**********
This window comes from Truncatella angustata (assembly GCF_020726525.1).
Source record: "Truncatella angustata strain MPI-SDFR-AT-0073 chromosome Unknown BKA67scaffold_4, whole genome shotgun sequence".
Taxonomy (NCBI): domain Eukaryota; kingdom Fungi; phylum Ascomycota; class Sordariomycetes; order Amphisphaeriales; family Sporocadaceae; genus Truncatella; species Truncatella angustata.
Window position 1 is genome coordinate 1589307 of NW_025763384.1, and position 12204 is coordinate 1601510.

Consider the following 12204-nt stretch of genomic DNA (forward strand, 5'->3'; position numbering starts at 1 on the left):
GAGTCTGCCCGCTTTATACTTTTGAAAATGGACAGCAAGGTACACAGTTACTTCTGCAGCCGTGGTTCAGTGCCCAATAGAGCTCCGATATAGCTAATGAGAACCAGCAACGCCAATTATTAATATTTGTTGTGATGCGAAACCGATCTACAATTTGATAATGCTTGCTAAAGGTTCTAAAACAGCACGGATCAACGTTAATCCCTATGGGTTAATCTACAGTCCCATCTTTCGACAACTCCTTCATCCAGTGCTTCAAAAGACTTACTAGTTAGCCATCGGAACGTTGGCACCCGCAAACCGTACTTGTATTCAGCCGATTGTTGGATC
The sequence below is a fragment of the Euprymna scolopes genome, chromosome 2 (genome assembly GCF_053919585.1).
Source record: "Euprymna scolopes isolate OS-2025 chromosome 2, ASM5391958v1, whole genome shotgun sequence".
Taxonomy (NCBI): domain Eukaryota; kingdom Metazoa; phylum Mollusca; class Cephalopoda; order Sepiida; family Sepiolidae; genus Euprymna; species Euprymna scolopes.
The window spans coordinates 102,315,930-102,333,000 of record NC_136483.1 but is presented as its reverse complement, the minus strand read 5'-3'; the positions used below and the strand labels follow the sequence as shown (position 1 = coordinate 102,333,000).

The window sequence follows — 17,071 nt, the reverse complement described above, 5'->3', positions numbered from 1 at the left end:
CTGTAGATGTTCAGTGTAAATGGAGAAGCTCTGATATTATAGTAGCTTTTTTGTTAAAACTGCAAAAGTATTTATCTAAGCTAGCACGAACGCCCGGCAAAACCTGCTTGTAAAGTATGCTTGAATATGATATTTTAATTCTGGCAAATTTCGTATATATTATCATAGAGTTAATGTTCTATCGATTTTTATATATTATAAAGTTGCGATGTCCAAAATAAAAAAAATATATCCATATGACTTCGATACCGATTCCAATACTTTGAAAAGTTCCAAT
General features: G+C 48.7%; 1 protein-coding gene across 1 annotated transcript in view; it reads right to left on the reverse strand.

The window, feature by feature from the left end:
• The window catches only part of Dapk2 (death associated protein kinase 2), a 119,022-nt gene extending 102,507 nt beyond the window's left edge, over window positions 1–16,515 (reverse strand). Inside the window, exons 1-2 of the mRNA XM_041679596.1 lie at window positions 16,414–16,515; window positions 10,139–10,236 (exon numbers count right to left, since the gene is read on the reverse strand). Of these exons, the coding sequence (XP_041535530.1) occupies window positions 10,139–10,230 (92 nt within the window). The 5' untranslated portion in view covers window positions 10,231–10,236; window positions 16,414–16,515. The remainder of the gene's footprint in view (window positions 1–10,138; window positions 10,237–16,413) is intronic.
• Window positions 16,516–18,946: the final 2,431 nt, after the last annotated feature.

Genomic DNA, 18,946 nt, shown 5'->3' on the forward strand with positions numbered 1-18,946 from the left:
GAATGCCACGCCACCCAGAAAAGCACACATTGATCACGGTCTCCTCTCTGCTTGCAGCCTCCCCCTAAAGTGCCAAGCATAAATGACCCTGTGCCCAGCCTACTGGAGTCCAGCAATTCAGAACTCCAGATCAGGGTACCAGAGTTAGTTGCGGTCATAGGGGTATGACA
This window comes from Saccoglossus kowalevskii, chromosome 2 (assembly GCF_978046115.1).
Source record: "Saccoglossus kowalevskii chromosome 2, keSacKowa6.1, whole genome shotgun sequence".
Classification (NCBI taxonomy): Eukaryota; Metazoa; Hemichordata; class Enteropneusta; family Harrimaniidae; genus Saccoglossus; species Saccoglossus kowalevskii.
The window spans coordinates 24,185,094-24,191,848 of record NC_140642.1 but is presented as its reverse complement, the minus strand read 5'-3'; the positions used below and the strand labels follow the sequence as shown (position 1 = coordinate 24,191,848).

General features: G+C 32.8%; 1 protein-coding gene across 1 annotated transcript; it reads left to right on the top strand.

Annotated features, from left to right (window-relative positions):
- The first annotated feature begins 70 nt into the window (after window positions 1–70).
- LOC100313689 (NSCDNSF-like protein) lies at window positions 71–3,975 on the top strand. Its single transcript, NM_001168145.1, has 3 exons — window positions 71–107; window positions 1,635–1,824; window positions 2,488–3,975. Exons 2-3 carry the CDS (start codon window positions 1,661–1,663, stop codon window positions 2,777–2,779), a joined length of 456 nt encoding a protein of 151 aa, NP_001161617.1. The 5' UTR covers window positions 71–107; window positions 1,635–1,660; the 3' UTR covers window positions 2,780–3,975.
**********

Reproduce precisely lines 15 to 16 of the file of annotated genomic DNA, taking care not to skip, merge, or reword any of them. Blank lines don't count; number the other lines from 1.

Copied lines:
• The window catches only part of Dapk2 (death associated protein kinase 2), a 119,022-nt gene extending 102,507 nt beyond the window's left edge, over window positions 1–16,515 (reverse strand). Inside the window, exons 1-2 of the mRNA XM_041679596.1 lie at window positions 16,414–16,515; window positions 10,139–10,236 (exon numbers count right to left, since the gene is read on the reverse strand). Of these exons, the coding sequence (XP_041535530.1) occupies window positions 10,139–10,230 (92 nt within the window). The 5' untranslated portion in view covers window positions 10,231–10,236; window positions 16,414–16,515. The remainder of the gene's footprint in view (window positions 1–10,138; window positions 10,237–16,413) is intronic.
• Window positions 16,516–18,946: the final 2,431 nt, after the last annotated feature.